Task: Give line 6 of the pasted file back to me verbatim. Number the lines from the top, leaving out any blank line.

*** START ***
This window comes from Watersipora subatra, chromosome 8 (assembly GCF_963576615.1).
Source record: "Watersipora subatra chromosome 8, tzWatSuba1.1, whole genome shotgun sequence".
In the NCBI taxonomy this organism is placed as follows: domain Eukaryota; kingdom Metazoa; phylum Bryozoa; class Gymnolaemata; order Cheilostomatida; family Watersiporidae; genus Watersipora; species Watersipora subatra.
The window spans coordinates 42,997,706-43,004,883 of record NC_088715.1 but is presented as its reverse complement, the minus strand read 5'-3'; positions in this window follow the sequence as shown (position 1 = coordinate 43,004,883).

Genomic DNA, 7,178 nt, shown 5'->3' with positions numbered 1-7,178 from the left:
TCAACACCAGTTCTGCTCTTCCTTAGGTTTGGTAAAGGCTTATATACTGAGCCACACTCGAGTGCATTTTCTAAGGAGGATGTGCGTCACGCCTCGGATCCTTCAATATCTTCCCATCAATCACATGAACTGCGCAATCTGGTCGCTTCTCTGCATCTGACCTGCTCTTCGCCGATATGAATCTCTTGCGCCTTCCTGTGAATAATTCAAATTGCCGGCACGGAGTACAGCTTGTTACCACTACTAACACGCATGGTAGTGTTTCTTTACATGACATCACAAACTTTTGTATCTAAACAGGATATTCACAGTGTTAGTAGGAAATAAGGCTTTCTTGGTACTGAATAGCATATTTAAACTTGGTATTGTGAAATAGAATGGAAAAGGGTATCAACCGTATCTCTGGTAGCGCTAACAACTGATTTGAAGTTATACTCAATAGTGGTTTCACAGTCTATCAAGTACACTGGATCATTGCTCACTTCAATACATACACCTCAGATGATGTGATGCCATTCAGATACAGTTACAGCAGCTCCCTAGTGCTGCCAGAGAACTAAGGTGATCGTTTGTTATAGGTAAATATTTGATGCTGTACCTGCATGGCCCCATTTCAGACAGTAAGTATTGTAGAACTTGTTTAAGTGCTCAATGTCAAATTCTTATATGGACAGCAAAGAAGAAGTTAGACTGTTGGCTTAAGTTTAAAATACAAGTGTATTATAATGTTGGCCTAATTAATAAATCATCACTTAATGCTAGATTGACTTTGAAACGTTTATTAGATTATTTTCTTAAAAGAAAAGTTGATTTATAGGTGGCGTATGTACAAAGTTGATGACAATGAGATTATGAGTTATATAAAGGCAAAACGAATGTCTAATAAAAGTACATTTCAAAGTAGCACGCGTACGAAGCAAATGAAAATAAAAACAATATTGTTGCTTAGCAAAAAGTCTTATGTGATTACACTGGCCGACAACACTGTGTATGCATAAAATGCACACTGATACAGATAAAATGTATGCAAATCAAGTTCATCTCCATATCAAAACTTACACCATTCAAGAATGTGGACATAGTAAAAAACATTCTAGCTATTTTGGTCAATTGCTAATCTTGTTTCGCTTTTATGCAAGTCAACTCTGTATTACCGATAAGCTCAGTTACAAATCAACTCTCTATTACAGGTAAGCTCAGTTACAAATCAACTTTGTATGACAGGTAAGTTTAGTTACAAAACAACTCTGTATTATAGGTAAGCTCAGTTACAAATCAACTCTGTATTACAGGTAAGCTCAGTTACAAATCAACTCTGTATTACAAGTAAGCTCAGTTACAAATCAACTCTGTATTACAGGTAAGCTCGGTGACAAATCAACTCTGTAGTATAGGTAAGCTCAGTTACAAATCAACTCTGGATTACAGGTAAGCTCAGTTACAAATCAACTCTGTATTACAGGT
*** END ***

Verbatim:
TCAACACCAGTTCTGCTCTTCCTTAGGTTTGGTAAAGGCTTATATACTGAGCCACACTCGAGTGCATTTTCTAAGGAGGATGTGCGTCACGCCTCGGATCCTTCAATATCTTCCCATCAATCACATGAACTGCGCAATCTGGTCGCTTCTCTGCATCTGACCTGCTCTTCGCCGATATGAATCTCTTGCGCCTTCCTGTGAATAATTCAAATTGCCGGCACGGAGTACAGCTTGTTACCACTACTAACACGCATGGTAGTGTTTCTTTACATGACATCACAAACTTTTGTATCTAAACAGGATATTCACAGTGTTAGTAGGAAATAAGGCTTTCTTGGTACTGAATAGCATATTTAAACTTGGTATTGTGAAATAGAATGGAAAAGGGTATCAACCGTATCTCTGGTAGCGCTAACAACTGATTTGAAGTTATACTCAATAGTGGTTTCACAGTCTATCAAGTACACTGGATCATTGCTCACTTCAATACATACACCTCAGATGATGTGATGCCATTCAGATACAGTTACAGCAGCTCCCTAGTGCTGCCAGAGAACTAAGGTGATCGTTTGTTATAGGTAAATATTTGATGCTGTACCTGCATGGCCCCATTTCAGACAGTAAGTATTGTAGAACTTGTTTAAGTGCTCAATGTCAAATTCTTATATGGACAGCAAAGAAGAAGTTAGACTGTTGGCTTAAGTTTAAAATACAAGTGTATTATAATGTTGGCCTAATTAATAAATCATCACTTAATGCTAGATTGACTTTGAAACGTTTATTAGATTATTTTCTTAAAAGAAAAGTTGATTTATAGGTGGCGTATGTACAAAGTTGATGACAATGAGATTATGAGTTATATAAAGGCAAAACGAATGTCTAATAAAAGTACATTTCAAAGTAGCACGCGTACGAAGCAAATGAAAATAAAAACAATATTGTTGCTTAGCAAAAAGTCTTATGTGATTACACTGGCCGACAACACTGTGTATGCATAAAATGCACACTGATACAGATAAAATGTATGCAAATCAAGTTCATCTCCATATCAAAACTTACACCATTCAAGAATGTGGACATAGTAAAAAACATTCTAGCTATTTTGGTCAATTGCTAATCTTGTTTCGCTTTTATGCAAGTCAACTCTGTATTACCGATAAGCTCAGTTACAAATCAACTCTCTATTACAGGTAAGCTCAGTTACAAATCAACTTTGTATGACAGGTAAGTTTAGTTACAAAACAACTCTGTATTATAGGTAAGCTCAGTTACAAATCAACTCTGTATTACAGGTAAGCTCAGTTACAAATCAACTCTGTATTACAAGTAAGCTCAGTTACAAATCAACTCTGTATTACAGGTAAGCTCGGTGACAAATCAACTCTGTAGTATAGGTAAGCTCAGTTACAAATCAACTCTGGATTACAGGTAAGCTCAGTTACAAATCAACTCTGTATTACAGGT